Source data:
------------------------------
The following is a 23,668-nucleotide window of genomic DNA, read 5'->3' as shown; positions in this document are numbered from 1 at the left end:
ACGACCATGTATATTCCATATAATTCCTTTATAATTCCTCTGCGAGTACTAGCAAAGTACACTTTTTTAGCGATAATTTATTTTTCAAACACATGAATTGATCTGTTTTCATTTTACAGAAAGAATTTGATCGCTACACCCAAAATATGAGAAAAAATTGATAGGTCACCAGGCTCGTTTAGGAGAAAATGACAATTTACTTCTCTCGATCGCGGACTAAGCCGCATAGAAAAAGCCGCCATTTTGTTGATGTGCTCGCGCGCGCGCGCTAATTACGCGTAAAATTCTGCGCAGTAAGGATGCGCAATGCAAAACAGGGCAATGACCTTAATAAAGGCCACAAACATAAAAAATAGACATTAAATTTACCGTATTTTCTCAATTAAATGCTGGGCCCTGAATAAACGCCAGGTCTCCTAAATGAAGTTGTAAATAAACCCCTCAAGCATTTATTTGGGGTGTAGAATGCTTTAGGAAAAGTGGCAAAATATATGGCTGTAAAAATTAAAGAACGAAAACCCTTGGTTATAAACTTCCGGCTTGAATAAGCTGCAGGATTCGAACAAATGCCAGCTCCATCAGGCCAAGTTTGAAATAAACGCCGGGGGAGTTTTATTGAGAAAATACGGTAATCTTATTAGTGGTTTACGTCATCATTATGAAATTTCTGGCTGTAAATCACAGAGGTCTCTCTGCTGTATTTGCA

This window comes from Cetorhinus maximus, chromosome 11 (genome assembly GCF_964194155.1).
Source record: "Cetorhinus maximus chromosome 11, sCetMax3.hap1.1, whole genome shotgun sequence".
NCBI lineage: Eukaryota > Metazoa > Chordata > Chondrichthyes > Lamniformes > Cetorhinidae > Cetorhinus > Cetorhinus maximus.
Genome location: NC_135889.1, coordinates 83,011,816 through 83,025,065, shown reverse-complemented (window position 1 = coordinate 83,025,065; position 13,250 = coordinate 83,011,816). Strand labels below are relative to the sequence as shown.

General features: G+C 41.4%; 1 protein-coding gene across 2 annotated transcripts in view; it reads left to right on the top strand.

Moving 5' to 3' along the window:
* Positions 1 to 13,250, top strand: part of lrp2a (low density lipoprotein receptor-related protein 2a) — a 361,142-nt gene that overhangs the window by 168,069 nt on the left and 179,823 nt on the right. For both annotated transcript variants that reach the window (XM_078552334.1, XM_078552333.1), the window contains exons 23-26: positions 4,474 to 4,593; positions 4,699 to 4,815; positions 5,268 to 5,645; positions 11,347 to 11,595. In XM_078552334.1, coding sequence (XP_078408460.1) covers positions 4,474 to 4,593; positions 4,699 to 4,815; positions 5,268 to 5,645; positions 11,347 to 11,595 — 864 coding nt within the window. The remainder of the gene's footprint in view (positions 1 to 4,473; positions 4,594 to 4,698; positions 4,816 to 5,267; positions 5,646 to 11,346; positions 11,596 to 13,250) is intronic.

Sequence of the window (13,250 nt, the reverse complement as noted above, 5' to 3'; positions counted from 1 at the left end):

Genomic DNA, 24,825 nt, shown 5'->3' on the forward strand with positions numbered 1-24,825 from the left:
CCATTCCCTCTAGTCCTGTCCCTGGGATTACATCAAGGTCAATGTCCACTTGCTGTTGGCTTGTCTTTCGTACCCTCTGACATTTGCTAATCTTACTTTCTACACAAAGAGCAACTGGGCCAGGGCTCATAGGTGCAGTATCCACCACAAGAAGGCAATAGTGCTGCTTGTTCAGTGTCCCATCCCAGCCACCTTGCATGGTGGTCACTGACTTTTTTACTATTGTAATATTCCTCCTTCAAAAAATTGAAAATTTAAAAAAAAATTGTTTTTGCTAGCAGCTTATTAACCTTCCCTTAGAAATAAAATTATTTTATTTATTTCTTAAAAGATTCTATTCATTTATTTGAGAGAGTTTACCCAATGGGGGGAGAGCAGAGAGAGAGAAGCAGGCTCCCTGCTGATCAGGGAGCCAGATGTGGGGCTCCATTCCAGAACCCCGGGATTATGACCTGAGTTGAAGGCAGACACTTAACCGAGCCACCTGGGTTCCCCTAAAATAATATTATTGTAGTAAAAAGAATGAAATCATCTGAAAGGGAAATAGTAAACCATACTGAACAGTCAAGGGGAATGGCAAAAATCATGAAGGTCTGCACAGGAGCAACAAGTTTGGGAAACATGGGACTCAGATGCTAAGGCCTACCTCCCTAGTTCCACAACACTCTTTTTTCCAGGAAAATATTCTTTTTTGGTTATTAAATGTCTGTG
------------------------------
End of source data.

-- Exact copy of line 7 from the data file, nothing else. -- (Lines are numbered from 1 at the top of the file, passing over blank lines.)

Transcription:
General features: G+C 41.4%; 1 protein-coding gene across 2 annotated transcripts in view; it reads left to right on the top strand.